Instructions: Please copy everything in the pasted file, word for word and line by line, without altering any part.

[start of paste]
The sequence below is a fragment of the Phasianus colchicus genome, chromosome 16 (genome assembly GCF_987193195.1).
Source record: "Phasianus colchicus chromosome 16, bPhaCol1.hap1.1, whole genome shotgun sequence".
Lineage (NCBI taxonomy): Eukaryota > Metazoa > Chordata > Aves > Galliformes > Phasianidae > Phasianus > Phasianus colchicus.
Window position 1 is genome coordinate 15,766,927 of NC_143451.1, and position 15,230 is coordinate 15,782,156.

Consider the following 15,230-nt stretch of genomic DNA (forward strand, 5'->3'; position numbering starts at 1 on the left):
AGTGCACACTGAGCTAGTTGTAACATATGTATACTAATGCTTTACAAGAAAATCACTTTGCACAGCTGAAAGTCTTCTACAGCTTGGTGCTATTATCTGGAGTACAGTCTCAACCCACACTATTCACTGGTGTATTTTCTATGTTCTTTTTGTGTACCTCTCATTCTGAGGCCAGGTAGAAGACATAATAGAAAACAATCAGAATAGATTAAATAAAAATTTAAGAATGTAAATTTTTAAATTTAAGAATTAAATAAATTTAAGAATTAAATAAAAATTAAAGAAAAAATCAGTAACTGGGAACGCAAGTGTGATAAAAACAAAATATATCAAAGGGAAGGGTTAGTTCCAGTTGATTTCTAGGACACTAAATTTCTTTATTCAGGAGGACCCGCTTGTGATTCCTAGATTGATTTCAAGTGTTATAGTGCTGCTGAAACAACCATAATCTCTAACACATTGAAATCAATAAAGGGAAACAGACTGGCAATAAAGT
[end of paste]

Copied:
The sequence below is a fragment of the Phasianus colchicus genome, chromosome 16 (genome assembly GCF_987193195.1).
Source record: "Phasianus colchicus chromosome 16, bPhaCol1.hap1.1, whole genome shotgun sequence".
Lineage (NCBI taxonomy): Eukaryota > Metazoa > Chordata > Aves > Galliformes > Phasianidae > Phasianus > Phasianus colchicus.
Window position 1 is genome coordinate 15,766,927 of NC_143451.1, and position 15,230 is coordinate 15,782,156.

Consider the following 15,230-nt stretch of genomic DNA (forward strand, 5'->3'; position numbering starts at 1 on the left):
AGTGCACACTGAGCTAGTTGTAACATATGTATACTAATGCTTTACAAGAAAATCACTTTGCACAGCTGAAAGTCTTCTACAGCTTGGTGCTATTATCTGGAGTACAGTCTCAACCCACACTATTCACTGGTGTATTTTCTATGTTCTTTTTGTGTACCTCTCATTCTGAGGCCAGGTAGAAGACATAATAGAAAACAATCAGAATAGATTAAATAAAAATTTAAGAATGTAAATTTTTAAATTTAAGAATTAAATAAATTTAAGAATTAAATAAAAATTAAAGAAAAAATCAGTAACTGGGAACGCAAGTGTGATAAAAACAAAATATATCAAAGGGAAGGGTTAGTTCCAGTTGATTTCTAGGACACTAAATTTCTTTATTCAGGAGGACCCGCTTGTGATTCCTAGATTGATTTCAAGTGTTATAGTGCTGCTGAAACAACCATAATCTCTAACACATTGAAATCAATAAAGGGAAACAGACTGGCAATAAAGT